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Mixed and virtual reality for engineering applications – Hololens and Oculus Rift

Our company was lucky to get hold on a couple of Microsoft Hololens devices short time ago. Perhaps we were one of the first companies in Norway? A couple of weeks later I was lucky to try out yet another device as well. This time the Oculus Rift running some prototypes made by our industry partner Ceetron in Norway. Even though either Hololens or Oculus are on our short-term product roadmaps for Sesam and Nauticus, I thought it could be interesting to write a bit about my experiences with this relatively new technology.

At the moment many of the Hololens-projects are focusing towards consumer-applications like gaming and fun. However, the device (or the whole Windows holographic platform) may have some really interesting aspects for a company like DNV GL working in the maritime, oil&gas and energy market segments.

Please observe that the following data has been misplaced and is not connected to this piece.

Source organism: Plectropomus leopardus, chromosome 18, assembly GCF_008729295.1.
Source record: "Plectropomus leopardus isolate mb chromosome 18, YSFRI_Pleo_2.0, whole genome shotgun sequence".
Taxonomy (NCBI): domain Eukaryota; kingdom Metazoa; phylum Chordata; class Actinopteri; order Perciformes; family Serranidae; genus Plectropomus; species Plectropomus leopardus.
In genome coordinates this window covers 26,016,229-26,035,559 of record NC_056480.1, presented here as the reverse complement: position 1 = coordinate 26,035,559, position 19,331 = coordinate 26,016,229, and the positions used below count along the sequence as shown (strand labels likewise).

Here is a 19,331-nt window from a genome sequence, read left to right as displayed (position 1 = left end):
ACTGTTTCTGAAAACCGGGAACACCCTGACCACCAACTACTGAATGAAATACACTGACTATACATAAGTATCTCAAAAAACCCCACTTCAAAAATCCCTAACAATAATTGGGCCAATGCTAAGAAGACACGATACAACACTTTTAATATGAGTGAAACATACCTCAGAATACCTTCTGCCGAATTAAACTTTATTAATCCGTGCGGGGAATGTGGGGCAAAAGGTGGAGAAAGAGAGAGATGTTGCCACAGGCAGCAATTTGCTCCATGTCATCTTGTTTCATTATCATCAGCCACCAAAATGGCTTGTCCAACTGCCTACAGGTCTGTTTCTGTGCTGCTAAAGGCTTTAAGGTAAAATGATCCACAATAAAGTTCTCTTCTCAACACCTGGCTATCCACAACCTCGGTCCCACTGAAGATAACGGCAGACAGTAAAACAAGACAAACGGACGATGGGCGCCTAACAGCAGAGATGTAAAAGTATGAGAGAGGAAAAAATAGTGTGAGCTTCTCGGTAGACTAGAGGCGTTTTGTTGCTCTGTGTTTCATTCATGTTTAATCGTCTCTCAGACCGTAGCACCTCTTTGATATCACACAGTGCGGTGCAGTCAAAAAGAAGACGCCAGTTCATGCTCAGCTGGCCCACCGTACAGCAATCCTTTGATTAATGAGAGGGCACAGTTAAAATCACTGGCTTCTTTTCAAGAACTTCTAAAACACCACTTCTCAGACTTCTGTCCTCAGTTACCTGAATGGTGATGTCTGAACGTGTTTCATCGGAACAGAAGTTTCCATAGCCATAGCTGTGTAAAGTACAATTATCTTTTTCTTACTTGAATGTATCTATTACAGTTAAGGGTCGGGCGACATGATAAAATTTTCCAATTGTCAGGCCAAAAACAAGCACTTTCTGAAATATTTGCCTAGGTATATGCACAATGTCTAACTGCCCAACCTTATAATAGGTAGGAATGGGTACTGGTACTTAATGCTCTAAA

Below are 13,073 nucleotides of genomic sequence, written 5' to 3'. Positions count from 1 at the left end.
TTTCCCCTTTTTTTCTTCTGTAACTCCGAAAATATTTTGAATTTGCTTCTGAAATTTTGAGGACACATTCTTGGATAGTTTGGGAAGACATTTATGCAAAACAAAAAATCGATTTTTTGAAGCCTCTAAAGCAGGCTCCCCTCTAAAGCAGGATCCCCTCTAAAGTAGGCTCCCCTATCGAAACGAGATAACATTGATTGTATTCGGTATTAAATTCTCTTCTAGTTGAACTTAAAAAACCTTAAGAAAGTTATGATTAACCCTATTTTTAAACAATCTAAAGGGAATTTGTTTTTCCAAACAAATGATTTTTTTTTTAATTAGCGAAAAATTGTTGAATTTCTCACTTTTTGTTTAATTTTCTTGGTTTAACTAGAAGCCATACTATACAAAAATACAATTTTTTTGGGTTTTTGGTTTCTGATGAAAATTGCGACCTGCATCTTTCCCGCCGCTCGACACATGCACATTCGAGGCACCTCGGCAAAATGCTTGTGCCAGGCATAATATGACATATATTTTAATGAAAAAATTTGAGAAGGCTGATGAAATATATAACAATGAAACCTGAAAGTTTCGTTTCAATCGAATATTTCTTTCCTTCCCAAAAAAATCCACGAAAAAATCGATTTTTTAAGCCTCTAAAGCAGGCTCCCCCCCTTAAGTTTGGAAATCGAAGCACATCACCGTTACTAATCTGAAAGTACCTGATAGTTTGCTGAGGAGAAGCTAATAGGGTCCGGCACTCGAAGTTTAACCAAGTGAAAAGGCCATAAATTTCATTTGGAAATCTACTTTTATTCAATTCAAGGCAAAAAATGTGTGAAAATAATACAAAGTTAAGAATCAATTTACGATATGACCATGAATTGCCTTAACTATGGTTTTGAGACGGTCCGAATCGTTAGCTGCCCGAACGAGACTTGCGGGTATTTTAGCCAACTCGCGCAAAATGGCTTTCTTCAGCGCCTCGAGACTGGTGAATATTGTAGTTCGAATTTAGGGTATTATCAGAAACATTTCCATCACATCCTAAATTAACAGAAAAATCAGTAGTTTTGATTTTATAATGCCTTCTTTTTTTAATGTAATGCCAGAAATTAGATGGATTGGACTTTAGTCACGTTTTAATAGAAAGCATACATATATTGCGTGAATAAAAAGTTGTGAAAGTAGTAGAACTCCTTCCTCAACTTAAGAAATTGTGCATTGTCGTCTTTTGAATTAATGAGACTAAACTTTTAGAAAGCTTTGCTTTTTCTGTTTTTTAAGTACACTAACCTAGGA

If you have not heard about the Hololens-device before, I can tell you that it is a pair of powerful “glasses” shown in the picture below. When you wear them, it feels like you have turned into a sort of RoboCop. They are quite smooth to wear, but you will probably get a bit stiff if you were them too long. The 3D surround system in the Hololens is awesome.










Basic information about the Hololens and holograms

Holograms can be explained in a very physical way, but I will keep it simple and let you know that it is somewhat similar to the projected bodies you for instance can see in various sci-fi movies like Star Wars. There is a “virtual” 3D-object (an animated body, a shape or similar) projected into the real world. You can see it in 3D, it looks very real, but you cannot feel it.